The trigger breaks cleanly out of the box and is further enhanced by a two-stage feel, thanks to the safety blade running in the middle of the main blade. This design is growing in popularity, and after not being overly keen the first time I saw one, I am sold now. Two-stage feel with added safety benefits – job done.

The safety catch is a two-position lever, with a clear point showing the status as either safe or fire. It runs on a pin, which goes through the top of the pistol grip area – which makes it perfect for the thumb of the shooting hand. I did wonder if this pointer could be swapped out to the other side, which I will investigate further and include in detail in the longer-term review. Out of the box, trigger and safety don’t need any adjustment.

 

First field zeroing

The Ruger Precision .22 is a serious-looking rifle, with a distinct tactical feel. The forend that lends itself to infinite customisation possibilities will rest as standard until the gadgets I have ordered arrive. So for now zeroing will take place shooting from the bonnet of my truck using a shooting bag. I see future outings hunting with this rifle from vehicles and hunting boxes – expect a solid rested shot coming soon.

Moving into the summer, I look forward to some longer-range bunny sniping using a bipod. Satisfying groups soon turned into reassuringly repetitive ragged holes, and I mean that in a good way. Winchester subsonics cut just around half an inch at 50 yards for five-shot groups.

Just a squeak over half an inch for 5 shots at 50 yards, pretty good, and after the first cleaning and addition of a moderator this will tighten further, deadly!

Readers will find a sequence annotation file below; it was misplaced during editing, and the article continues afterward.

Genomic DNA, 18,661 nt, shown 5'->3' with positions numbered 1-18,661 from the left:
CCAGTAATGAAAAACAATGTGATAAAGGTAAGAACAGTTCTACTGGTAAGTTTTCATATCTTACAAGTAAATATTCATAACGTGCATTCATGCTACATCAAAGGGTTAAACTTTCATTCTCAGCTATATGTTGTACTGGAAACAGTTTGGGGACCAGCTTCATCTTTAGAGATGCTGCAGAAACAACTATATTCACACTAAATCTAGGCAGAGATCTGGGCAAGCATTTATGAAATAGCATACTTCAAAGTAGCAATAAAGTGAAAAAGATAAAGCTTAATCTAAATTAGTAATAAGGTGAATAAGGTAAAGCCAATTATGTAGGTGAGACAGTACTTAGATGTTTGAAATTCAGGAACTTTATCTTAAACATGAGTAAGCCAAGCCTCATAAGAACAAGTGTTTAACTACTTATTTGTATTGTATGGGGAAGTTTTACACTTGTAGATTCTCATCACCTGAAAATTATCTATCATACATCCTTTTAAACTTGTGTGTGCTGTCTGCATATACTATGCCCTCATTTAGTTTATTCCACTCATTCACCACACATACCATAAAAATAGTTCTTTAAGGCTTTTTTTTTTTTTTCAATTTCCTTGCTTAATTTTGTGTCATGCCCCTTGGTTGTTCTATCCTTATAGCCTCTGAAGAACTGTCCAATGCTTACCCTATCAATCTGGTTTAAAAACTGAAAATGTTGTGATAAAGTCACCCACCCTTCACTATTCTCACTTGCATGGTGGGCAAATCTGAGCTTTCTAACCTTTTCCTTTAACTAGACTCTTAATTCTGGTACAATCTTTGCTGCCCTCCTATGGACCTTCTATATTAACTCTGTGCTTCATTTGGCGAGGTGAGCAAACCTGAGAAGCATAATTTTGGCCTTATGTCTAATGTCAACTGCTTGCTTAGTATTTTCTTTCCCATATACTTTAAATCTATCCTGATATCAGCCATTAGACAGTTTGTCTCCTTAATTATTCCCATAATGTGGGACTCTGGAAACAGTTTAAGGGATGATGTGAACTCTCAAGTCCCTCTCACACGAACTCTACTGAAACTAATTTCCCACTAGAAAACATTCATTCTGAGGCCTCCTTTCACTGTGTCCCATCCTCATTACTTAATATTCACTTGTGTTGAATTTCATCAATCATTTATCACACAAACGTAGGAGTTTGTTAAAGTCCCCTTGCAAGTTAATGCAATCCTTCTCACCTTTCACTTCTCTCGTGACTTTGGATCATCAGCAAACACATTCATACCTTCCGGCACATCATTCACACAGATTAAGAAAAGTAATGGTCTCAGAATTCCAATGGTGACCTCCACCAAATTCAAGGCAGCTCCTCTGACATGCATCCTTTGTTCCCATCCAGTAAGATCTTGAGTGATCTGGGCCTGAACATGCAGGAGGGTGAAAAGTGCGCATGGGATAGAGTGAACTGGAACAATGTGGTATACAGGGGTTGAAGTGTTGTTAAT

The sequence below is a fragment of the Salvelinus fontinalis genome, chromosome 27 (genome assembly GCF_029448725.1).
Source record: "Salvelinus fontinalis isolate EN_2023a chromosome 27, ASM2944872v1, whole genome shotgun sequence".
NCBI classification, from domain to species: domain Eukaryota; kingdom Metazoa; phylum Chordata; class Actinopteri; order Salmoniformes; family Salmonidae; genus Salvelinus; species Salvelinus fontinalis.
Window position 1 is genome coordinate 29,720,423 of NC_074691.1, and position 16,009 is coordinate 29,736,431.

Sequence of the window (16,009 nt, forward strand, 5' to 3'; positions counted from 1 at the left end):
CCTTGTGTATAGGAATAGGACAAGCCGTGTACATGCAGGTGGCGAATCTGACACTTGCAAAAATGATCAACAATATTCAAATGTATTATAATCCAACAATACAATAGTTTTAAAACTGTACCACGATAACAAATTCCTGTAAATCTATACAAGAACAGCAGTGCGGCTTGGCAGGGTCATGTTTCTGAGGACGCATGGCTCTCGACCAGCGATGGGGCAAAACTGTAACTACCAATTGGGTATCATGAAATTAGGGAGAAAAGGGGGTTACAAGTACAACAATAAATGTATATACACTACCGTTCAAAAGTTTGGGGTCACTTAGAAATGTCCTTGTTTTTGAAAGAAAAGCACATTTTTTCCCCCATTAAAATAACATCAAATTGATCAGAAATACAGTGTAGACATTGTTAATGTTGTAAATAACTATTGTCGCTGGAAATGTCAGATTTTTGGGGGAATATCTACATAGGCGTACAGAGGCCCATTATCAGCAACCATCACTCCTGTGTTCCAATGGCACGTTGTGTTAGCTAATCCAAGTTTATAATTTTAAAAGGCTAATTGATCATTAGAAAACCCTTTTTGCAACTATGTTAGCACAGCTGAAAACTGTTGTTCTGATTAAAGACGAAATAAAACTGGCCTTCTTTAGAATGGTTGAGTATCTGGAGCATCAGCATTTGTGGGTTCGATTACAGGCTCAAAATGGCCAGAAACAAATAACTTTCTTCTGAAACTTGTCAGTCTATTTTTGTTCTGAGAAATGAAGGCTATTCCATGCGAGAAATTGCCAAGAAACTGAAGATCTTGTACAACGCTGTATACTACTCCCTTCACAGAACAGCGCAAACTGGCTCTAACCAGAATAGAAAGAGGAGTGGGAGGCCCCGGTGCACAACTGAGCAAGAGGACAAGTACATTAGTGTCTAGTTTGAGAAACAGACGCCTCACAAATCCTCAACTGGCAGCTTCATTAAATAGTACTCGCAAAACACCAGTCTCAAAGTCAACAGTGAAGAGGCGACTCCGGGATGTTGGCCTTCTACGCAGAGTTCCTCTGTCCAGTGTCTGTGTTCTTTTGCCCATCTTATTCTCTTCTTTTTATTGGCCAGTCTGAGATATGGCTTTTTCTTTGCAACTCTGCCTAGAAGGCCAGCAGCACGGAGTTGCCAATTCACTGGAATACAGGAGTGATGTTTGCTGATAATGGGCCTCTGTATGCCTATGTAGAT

Once zeroed, this rifle will spit round after round to your chosen mark. The bolt cycles smoothly and sends spent cases flying out of the ejection port, swiftly plucking the next round from the magazine in an effortless motion, stopping shooting only when the magazine is empty to pop the magazine out for filling.

I have two minor gripes with this rifle: the thread being ½”x28, a small inconvenience, and I would prefer the safety catch to sit on the right side of the rifle.

Both very picky, and both cured easily with a new moderator and a little more use of the rifle to get used to the safety catch a little more. I am confident of being able to head-shoot rabbits out to good distances and maybe even get some chest shots out much further than that.

The whole package is complemented by the Leupold rimfire scope, and I have seen the potential of the graduated reticle here, but again, I will cover this in more detail later, along with one of the Leupold rangefinders, helping reach any rabbits or corvids that come within the Ruger Precision 22’s range.